multiplied in number. It has reached Consider at this time the entire ques out for available buildings and terminal tion of the clothing of the Army. Such sites in every large city of the land. consideration hardly can fail to give you And at one of the chief eastern points of a definite idea of the immensity of the embarkation for the expeditionary forces project of equipping within few overseas it has not only increased the months, not only the greatest army that size of an ancient post headquarters by the United States has ever known, but building eighty, new warehouses, but the greatest army that the United States upon the broad parade-ground it has has ever dreamed of knowing.
laid eighteen or twenty miles of railroad
track to serve these and the adjacent Clothing is a simple as well as a neces piers. And all day long and far into sary thing. It is intimate, and in the the night half a dozen switching locomocase of the soldier it is official, too. Yet tives are busy upon these sidings, bringsimple as the uniform may be for the ing in the Army's supplies, there to be single unit soldier, it becomes an ex stored, as in a vast reservoir, until they tremely complex problem when there are needed in the actual service of the are more than 1,500,000 private soldiers soldiers. Nor is this all. Miles of dockto be uniformed, and in the shortest pos age and whole blocks of tall fireproof sible space of time. An army of such warehouses in an adjoining port have figures was never beyond the calcula been seized for further storage as well as tions of the War Department, but the for the actual loading of transport-ships physical problem of bringing plans and bound to France. And in the city of figures into realities was extremely diffi- New York a man riding down-town upon cult for an organization used to taking the Sixth Avenue Elevated Railroad care of the necessities of an army of may notice that the long-deserted de100,000 men, or thereabouts. So, at the
partment stores below Twenty-third very beginning of the war, the newly Street are again busy with industry. formed Council of National Defense took They are part of the working out of the as one of its chief functions the correlat- clothing problem of the United States ing and educating of the manufacturers Army. who would be called to furnish supplies That, as we have said already, is a for the Government, and in such quanti- huge problem, yet only one arm of a very ties as were beyond the existing facili- much larger one. We shall approach the ties of even the largest of them. A arm and try to contemplate its size. We Chicago merchant, Julius Rosenwald, shall bring it down to the unit, the solwho has built up a mail-order retail dier-boy. He may be our soldier-boy,
the man of flesh and blood that we have the wastage at the cutting-table. These watched and known and loved all the bundles go to the women applicants. In days of his life. To say that we are anx a week they come back, each ten comious that he shall be well fed and well plete shirts, are sterilized and inspected housed and well clothed is to put the and bundled off to the warehouses for matter lightly. These things are vital issuance. to us as life itself. And so we imagine Our Uncle Samuel takes few chances, ourselves crossing the threshold of an for not only does he sterilize the garoffice-building in Washington and stand ments, but, in connection with the local ing before a man of authority in the boards of health, he makes a minute Quartermaster's office of the War De- sanitary inspection of the premises and partment.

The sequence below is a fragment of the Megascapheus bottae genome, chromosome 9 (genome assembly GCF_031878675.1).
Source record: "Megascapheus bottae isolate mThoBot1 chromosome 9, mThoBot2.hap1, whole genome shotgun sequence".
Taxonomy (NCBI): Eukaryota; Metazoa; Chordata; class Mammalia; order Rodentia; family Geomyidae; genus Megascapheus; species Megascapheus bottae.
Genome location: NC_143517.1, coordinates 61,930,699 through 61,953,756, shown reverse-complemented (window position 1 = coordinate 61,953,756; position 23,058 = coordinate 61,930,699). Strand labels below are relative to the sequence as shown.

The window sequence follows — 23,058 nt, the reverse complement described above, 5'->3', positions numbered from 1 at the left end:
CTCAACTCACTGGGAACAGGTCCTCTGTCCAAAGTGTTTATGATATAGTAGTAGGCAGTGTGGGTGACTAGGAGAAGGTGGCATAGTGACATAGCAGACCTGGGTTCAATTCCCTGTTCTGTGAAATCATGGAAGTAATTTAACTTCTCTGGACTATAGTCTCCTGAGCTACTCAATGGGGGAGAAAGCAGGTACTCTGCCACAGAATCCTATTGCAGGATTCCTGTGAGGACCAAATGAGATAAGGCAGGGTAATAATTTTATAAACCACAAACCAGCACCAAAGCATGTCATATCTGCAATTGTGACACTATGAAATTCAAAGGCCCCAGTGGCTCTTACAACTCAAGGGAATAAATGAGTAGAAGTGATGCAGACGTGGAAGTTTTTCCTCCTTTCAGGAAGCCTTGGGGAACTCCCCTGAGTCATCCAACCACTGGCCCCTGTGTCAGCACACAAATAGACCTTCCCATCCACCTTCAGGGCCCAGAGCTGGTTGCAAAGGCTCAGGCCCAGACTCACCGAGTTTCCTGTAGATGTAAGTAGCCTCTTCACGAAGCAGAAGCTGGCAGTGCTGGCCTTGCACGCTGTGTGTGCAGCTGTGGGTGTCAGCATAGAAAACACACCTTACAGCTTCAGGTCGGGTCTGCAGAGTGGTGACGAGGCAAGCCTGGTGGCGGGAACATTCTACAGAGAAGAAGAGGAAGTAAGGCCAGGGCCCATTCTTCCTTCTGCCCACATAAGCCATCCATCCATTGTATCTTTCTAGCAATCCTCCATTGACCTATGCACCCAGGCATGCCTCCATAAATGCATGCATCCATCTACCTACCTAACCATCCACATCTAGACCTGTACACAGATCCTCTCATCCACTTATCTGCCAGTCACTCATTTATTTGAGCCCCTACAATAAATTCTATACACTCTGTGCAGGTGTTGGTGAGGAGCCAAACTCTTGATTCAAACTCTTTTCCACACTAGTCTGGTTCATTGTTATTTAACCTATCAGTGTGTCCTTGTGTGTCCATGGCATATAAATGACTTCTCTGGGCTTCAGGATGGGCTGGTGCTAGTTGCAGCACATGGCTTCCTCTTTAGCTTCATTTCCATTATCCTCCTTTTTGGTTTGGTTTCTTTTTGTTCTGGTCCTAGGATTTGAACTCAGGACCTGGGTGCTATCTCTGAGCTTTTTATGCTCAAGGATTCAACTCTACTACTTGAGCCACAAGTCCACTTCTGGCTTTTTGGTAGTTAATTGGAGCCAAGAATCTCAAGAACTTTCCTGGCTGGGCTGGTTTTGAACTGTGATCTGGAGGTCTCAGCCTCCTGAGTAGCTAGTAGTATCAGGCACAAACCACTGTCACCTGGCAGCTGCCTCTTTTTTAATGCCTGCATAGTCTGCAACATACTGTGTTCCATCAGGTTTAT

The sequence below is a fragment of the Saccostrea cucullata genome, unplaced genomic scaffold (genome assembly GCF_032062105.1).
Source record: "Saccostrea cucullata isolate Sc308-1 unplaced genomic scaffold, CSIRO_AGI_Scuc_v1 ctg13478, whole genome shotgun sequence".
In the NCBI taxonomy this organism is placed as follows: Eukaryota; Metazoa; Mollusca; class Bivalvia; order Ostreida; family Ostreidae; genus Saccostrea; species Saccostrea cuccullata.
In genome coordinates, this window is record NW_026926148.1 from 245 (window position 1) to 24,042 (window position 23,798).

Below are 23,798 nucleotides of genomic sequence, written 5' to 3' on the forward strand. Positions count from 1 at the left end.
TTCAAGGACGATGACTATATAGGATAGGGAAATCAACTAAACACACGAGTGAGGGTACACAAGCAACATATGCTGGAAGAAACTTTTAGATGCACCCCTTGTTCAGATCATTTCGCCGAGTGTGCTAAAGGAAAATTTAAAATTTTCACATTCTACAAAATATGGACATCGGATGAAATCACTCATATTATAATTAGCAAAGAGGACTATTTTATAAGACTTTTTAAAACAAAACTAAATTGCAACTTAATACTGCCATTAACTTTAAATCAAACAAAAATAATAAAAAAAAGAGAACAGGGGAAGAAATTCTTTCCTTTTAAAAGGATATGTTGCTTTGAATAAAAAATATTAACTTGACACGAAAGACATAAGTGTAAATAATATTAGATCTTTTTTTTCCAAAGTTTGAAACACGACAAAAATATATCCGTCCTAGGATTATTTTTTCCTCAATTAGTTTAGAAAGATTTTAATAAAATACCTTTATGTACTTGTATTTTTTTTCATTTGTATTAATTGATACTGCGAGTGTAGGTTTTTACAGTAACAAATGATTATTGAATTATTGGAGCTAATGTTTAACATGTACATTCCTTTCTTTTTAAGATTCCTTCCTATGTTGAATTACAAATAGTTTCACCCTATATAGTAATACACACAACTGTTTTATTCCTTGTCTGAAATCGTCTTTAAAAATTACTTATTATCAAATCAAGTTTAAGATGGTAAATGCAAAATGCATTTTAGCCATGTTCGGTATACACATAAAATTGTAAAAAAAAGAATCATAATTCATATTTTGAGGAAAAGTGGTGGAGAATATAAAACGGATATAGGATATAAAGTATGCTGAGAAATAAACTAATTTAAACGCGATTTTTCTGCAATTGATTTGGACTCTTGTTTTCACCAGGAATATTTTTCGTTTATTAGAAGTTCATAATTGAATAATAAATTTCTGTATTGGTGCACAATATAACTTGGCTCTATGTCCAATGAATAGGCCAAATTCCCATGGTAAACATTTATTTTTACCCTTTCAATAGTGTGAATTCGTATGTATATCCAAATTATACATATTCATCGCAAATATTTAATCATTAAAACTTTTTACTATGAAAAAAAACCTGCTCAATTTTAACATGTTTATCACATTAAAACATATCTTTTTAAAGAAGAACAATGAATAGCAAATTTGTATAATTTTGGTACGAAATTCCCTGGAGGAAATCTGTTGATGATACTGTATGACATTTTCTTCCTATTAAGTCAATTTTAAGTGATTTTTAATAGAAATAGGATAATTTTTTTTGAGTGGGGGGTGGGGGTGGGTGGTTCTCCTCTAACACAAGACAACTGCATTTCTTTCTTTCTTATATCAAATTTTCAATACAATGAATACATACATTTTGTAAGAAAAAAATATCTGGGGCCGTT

working conditions of each shirt appli“The clothing of the Army?" we be cant. If these be satisfactory and the gin, with modest display of credentials. arsenal authorities convinced that she
“Very well,” he replies, politely. “So needs the money, she is given materials shall it be. Where will you start?” he for one shirt and a sample by which she inquires.
may be guided. If the workmanship Our mind searches for the alpha of upon this first shirt be good, she is then the clothing problem and our eyes light given a bundle of ten and loaned still upon the cuff over our right wrist. another sample. After which, if she
“How about shirts?" we inquire. continues at her shirt-making, she has
"It has been a pet charity of the no more guides. She is assumed to be Army for many years, our informant proficient, and generally she is. She replies, and explains:
takes each week from one to four bun“There are two arsenals of the United dles of ten shirts each, and by bringing States which have been and still are them back promptly and well executed the large shirt-producing sources for the finds herself in the possession of from Army. In ordinary times this has not $12 to $18 extra revenue. been a difficult problem, and the cut To the gateways of the two shirt. shirts have been farmed out to the wives making arsenals come many women or widows of soldiers who took them with their bundles each working-day, in home and stitched them upon
the case of one by trolley-car, and in the ing-machines and reaped a compara